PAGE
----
Shonkorjota or Prishniparni, Uraria picta

Shonkorjota or Prishniparni (Uraria picta, family: Fabaceae) is a semi-woody erect herb with some velvety branches, attaining a height of 1-2 m. Its flowers and leaves are beautiful and bracts are stunning. The perennial undershrub is very importantly mentioned in the Ayurvedic scriptures as an medicinal plant. The plant itself is quite beautiful. It is found in fallow lands, village thickets and medicinal gardens in Bangladesh. Outside the country, it is found from some countries of tropical Africa and Asia to Australia. 

The plant can be easily identified by its unique leaves. The midrib of blade has long white spot from the tip to the base, which is called variegated. However, complete green leaves may also be found in some plants of this species. These are linear-oblong, imparipinnate (solitary blade at the top of a pinna), 3-9 blades, firm and coriaceous, 8-20 cm long, base rounded, apex acute. The upper part is hairless, lower part covered with rough hairs. Petiole 3-6 cm long. Stipules triangular, 4-5 mm long.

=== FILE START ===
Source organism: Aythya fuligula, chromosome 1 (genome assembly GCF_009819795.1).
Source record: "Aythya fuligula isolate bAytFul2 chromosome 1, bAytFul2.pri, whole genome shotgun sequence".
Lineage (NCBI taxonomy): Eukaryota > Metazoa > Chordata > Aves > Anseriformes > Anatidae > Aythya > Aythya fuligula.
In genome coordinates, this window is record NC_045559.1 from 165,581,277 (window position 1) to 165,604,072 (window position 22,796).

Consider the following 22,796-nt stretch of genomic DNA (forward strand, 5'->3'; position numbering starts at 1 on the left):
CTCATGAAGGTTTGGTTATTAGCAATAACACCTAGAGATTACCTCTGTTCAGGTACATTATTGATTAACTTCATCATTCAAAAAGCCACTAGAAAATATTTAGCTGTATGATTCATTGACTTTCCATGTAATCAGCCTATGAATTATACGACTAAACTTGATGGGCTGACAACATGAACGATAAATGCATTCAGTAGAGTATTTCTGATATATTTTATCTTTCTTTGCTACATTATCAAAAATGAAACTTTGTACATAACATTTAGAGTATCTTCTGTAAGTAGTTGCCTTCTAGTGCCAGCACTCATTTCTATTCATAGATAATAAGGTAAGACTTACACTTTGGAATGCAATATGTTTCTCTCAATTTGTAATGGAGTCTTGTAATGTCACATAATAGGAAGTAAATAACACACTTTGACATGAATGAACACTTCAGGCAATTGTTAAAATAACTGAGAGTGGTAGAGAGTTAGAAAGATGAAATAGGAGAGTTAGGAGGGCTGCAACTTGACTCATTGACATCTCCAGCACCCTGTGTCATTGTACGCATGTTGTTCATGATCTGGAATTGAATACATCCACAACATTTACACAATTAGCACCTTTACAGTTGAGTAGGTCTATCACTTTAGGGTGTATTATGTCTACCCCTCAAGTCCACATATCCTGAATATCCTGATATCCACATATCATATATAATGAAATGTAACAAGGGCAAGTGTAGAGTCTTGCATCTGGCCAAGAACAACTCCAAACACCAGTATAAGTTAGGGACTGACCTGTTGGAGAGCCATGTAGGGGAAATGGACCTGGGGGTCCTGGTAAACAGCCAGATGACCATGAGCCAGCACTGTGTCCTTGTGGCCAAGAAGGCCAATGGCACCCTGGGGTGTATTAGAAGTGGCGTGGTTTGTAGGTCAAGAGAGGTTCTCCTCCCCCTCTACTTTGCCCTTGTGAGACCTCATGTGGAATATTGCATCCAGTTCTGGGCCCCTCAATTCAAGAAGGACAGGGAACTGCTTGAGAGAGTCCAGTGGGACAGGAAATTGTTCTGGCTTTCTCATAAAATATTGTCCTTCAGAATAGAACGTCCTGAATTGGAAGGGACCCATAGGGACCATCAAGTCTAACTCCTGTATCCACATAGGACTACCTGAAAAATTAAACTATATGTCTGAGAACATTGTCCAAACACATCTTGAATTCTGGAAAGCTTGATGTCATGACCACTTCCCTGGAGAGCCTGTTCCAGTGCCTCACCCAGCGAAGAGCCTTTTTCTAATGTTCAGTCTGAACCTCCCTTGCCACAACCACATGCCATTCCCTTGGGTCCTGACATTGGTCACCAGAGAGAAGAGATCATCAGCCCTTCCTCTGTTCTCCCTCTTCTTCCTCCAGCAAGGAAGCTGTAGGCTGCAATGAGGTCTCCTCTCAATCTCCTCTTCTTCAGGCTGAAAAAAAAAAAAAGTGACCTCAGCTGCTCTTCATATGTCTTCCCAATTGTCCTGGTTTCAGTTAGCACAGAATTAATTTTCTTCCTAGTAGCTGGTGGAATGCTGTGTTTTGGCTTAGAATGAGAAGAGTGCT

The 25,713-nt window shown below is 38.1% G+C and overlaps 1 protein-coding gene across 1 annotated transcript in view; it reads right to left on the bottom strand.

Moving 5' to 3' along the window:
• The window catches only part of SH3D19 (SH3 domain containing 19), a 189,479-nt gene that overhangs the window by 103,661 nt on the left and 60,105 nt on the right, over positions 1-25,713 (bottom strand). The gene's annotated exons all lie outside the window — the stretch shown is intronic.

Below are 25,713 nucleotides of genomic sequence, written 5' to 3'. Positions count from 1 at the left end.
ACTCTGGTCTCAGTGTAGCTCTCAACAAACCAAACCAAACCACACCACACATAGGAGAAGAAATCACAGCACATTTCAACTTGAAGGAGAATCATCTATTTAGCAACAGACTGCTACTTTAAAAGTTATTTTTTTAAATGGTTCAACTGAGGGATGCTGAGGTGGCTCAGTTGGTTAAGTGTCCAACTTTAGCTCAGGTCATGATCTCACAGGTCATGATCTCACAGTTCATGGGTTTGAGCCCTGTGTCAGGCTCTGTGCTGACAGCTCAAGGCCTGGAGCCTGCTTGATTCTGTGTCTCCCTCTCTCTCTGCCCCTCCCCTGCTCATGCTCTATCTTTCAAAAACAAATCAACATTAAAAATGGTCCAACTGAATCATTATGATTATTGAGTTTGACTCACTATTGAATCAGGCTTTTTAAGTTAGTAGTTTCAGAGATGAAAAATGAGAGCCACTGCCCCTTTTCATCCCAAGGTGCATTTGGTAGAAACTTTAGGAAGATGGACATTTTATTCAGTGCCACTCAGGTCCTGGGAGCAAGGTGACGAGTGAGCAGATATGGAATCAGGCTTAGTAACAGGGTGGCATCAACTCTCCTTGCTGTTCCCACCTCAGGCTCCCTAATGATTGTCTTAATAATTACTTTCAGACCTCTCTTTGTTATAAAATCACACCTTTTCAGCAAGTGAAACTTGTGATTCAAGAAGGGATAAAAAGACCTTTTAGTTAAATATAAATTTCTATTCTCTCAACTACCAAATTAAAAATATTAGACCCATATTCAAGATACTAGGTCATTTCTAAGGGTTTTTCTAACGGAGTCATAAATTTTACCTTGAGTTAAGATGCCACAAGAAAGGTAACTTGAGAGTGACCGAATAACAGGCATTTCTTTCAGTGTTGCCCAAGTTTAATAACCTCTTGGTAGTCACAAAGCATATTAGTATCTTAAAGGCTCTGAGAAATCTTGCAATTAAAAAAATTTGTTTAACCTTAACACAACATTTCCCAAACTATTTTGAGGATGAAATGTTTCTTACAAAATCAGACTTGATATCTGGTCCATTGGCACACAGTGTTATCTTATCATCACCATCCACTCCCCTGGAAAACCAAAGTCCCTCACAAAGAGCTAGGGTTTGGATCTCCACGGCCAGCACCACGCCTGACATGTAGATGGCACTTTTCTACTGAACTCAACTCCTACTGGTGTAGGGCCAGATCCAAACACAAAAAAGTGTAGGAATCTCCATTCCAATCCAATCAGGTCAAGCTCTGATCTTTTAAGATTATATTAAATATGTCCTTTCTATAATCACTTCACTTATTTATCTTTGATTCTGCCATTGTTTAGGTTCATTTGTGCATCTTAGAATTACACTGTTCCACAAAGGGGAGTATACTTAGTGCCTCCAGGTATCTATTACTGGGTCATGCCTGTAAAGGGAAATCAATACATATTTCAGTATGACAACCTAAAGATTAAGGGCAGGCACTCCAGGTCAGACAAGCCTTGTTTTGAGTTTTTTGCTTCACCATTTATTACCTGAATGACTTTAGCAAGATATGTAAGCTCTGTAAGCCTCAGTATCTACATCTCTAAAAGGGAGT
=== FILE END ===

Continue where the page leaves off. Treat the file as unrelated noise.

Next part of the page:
Flowers are in long spike, raceme inflorescence, 30-50 cm, terminal. Peduncle and pedicel are pilose. Flowers are tiny, purple, pink or red. Flowering occurs in the rainy season. After flowering, the hairy and feather-looking pedicels bend upwards. The meaning of the Sanskrit name 'Shonkorjota' (Shiva's braid) then became clear by these tangled pedicels.

Fruits are strange-looking pods, hairless and shiny, up to 1 cm long, 3 to 6 joints. Propagation is caused by seeds. 

The herb is one of the Dashamoola plants described in Ayurveda. Its leaves and roots are used in gonorrhea. The plant is used in diarrhea, fractures, urinary problems, asthma, bronchitis, sexual disorder, common cold and other diseases. It is also used as antidote to snake venom.

Synonyms: Doodia picta, Hedysarum pictum, Uraria aphrodisiaca, Uraria leucantha, Uraria linearis

Comments

Week Star

Tulsi or Sacred basil, Ocimum tenuiflorum

Guloncho, Heart-leaved moonseed, Tinospora cordifolia

Makal or Mahakal, Trichosanthes tricuspidata